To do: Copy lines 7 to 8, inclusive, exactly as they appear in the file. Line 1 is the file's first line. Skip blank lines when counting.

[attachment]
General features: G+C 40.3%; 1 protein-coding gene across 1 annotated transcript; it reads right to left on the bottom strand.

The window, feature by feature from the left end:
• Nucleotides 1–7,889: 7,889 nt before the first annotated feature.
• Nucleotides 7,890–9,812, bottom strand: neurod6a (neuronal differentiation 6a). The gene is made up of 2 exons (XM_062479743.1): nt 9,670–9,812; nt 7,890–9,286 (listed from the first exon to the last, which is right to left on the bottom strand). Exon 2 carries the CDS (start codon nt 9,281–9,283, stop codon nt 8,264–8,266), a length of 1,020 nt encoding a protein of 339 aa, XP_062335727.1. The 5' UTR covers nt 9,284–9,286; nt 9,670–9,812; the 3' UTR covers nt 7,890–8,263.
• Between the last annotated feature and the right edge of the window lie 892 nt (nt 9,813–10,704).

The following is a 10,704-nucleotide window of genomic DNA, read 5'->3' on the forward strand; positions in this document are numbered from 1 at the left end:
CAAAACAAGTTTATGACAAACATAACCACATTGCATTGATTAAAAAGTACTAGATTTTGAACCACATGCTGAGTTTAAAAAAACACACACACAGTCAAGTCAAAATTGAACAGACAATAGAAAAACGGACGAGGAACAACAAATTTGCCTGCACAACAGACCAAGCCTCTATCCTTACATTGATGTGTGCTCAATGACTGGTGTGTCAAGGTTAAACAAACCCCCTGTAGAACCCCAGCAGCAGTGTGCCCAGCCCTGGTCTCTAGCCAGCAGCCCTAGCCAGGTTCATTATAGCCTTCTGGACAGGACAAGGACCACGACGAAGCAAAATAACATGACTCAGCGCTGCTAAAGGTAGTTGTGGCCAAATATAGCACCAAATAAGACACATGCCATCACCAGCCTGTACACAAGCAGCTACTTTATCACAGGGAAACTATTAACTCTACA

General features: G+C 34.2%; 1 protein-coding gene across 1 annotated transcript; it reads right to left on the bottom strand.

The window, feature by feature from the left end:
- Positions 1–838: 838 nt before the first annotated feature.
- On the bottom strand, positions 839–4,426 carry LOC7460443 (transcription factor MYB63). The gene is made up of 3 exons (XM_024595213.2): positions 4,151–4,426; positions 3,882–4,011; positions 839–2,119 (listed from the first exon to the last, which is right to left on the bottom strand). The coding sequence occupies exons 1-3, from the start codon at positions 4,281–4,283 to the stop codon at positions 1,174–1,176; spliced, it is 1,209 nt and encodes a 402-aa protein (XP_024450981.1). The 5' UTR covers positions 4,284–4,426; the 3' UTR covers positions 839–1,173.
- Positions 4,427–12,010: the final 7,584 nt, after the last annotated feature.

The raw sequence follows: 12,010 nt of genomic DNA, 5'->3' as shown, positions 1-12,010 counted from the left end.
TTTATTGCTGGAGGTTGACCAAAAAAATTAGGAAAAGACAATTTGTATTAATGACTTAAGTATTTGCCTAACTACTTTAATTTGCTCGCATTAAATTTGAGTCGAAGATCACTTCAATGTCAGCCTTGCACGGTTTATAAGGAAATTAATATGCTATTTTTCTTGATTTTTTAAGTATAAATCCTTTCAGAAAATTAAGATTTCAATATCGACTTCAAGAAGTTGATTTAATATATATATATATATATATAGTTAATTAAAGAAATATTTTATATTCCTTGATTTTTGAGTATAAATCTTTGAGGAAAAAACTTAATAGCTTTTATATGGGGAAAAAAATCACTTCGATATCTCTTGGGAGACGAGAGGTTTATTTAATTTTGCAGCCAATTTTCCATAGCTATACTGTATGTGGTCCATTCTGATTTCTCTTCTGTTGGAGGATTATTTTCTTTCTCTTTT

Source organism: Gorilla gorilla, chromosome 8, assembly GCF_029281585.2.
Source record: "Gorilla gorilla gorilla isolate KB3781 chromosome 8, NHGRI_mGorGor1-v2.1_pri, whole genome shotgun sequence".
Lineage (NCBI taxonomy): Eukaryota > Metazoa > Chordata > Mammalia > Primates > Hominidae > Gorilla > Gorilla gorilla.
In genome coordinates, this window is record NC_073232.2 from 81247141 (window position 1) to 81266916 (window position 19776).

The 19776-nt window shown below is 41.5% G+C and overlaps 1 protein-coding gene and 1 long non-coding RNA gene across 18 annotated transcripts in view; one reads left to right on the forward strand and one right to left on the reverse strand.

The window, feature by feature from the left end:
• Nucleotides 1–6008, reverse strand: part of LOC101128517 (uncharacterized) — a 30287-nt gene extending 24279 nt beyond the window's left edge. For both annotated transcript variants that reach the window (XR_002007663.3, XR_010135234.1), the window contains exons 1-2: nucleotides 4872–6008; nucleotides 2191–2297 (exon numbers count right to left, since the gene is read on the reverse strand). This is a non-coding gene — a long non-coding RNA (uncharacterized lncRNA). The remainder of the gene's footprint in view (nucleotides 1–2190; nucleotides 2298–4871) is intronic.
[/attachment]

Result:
CAAAACAAGTTTATGACAAACATAACCACATTGCATTGATTAAAAAGTACTAGATTTTGAACCACATGCTGAGTTTAAAAAAACACACACACAGTCAAGTCAAAATTGAACAGACAATAGAAAAACGGACGAGGAACAACAAATTTGCCTGCACAACAGACCAAGCCTCTATCCTTACATTGATGTGTGCTCAATGACTGGTGTGTCAAGGTTAAACAAACCCCCTGTAGAACCCCAGCAGCAGTGTGCCCAGCCCTGGTCTCTAGCCAGCAGCCCTAGCCAGGTTCATTATAGCCTTCTGGACAGGACAAGGACCACGACGAAGCAAAATAACATGACTCAGCGCTGCTAAAGGTAGTTGTGGCCAAATATAGCACCAAATAAGACACATGCCATCACCAGCCTGTACACAAGCAGCTACTTTATCACAGGGAAACTATTAACTCTACA

General features: G+C 34.2%; 1 protein-coding gene across 1 annotated transcript; it reads right to left on the bottom strand.